Today, I bring you two inspirational tales of renewal, reinvention, and adaptation.
The first is the story of a formerly underappreciated and generally anonymous soul known botanically as Coffea Arabica, or Coffea canephora.
Growing up in California’s San Joaquin Valley, I knew this particular agricultural commodity exclusively as Folgers. Your first encounter with it may have come in the form of a certain Maxwell House, or perhaps a pair of Bros. named Hills.
The second story is that of Camellia sinensis, which may be more familiar to you as Lipton. According to the Tea Association of the USA, all tea is derived from this warm-weather evergreen, and it’s the degree to which its leaves are or aren’t oxidized in processing that determines whether the tea in your cup is of the green, black, or oolong variety.
Needless to say, both of these characters—tea and coffee—have been through quite a lot since their initial appearance on the middle-American scene. These days, specialty coffee roasters, high-end coffee appliances, and endlessly inventive coffee bars (including a handful of global chains) have turned the simple matter of running hot water through ground, dried beans into something approaching a higher art form.
Take LAMILL, the Los Angeles purveyor that’s made a big name for itself among connoisseurs by selling exotic beans grown in remote locales—high atop the mountains of Peru, for instance. As for tea, it’s becoming both a stand-alone sensation and a chameleonic mixer whose distinctive flavor, high health quotient, and sheer versatility is turning it into a go-to ingredient in everything from juice-based beverages to sodas and cocktails.
Both tea and coffee have certainly come a long way from their humble commercial beginnings here in the U.S. Let’s consider boths in turn and ponder just what sorts of things quick-serve operators might do to tap into each segment’s unique appeal.
Tea: Stealth Ingredient, Potent Infusion
For a sense of exactly how versatile tea can be, consider a few approaches taken by vastly different types of foodservice operations.
At the Tiger Lily Café in Port Jefferson, New York, you can order yourself a Chai Amore Soy Frappe, made with East India spice, wild raspberry, green tea, Tahitian vanilla, and mango. The Tea Smoothie at Soakology in Portland, Maine, features blueberry, ginger, strawberry-mango, or peaches and cream blended with other natural flavors and iced tea.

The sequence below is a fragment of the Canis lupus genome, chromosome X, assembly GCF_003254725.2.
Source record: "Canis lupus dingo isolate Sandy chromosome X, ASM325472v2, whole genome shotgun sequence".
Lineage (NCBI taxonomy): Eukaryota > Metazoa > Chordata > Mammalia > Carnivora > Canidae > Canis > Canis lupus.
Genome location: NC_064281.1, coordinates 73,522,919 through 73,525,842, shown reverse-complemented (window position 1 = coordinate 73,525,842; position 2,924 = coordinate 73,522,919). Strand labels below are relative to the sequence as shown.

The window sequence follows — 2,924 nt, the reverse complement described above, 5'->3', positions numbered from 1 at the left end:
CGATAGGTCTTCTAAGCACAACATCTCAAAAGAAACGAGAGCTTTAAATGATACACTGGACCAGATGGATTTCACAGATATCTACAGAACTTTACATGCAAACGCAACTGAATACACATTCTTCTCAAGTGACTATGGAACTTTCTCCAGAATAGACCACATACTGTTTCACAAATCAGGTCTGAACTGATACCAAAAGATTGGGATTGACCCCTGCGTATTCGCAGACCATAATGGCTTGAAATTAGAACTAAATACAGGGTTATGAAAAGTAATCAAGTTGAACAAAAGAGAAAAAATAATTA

Then in that other Portland 3,000 miles away there is the tactic taken by the Teazone and the Camellia Lounge, an Oregon favorite. It’s a cocktail comprising jasmine green tea vodka, St. Germain elderflower liqueur, fresh lime, a splash of soda, and a fresh mint leaf garnish.
For operators seeking a provocative way to introduce new variety and excitement into standard-issue beverages, tea clearly offers opportunities to turn over a new leaf, as Jamba Juice and Caribou Coffee have discovered with their Hot Blends teas and Tea Latte Infusions, respectively.
Sonic has gotten in on the act with its cranberry and blackberry iced tea offering. And don’t forget the impressive variety of creative options now available on store shelves. Today, there are start-ups and established brands alike using infusions ranging from hibiscus, passion fruit, the South American super fruit Maqui berry, and botanicals such as lemongrass, rosehips, tarragon, and chamomile.
A Quicker Picker-Upper
When it comes to coffee, specialization and customization are definitely the orders of the day. K-Cups, those increasingly popular, individual, vacuum-sealed portions made popular by Keurig, offer a window on the future of coffee. You can bet that as consumers continue embracing the idea of a single cup of coffee made just for them, the notion will go from a novelty to an expectation.
The days of the office pot of warmed-over, generic coffee are numbered, and many quick-serve and fast-casual operators have already sensed that higher quality and the ability to offer an individualized coffee experience are key to boosting transactions and checks, particularly during the morning hours.
Fortunately for the adventurous operator, there remain many variations that have yet to be explored in most mainstream U.S. environments. In several North African and Middle Eastern countries, coffee spiked with cardamom and served almost as a thick sludge is standard fare.
That particular approach may not work for chain restaurants, but Spanish-style café con leche just might: What’s not to like about strong coffee served with steamed, but unfoamed, milk? Or maybe a French café crème, featuring regular coffee with hot milk that turns the entire works an appealing light tan color?
Canadians swarm to Tim Hortons and its Double-Double formulation, featuring two creams and two sugars.
And Latin Americans, who as a group drink a tremendous amount of coffee, often enjoy Café Americanos, essentially pure espresso leavened with a little hot water.
These ideas represent just the tip of the iceberg in terms of what can be done with coffee and tea. What’s clear is that the possibilities are many and varied.
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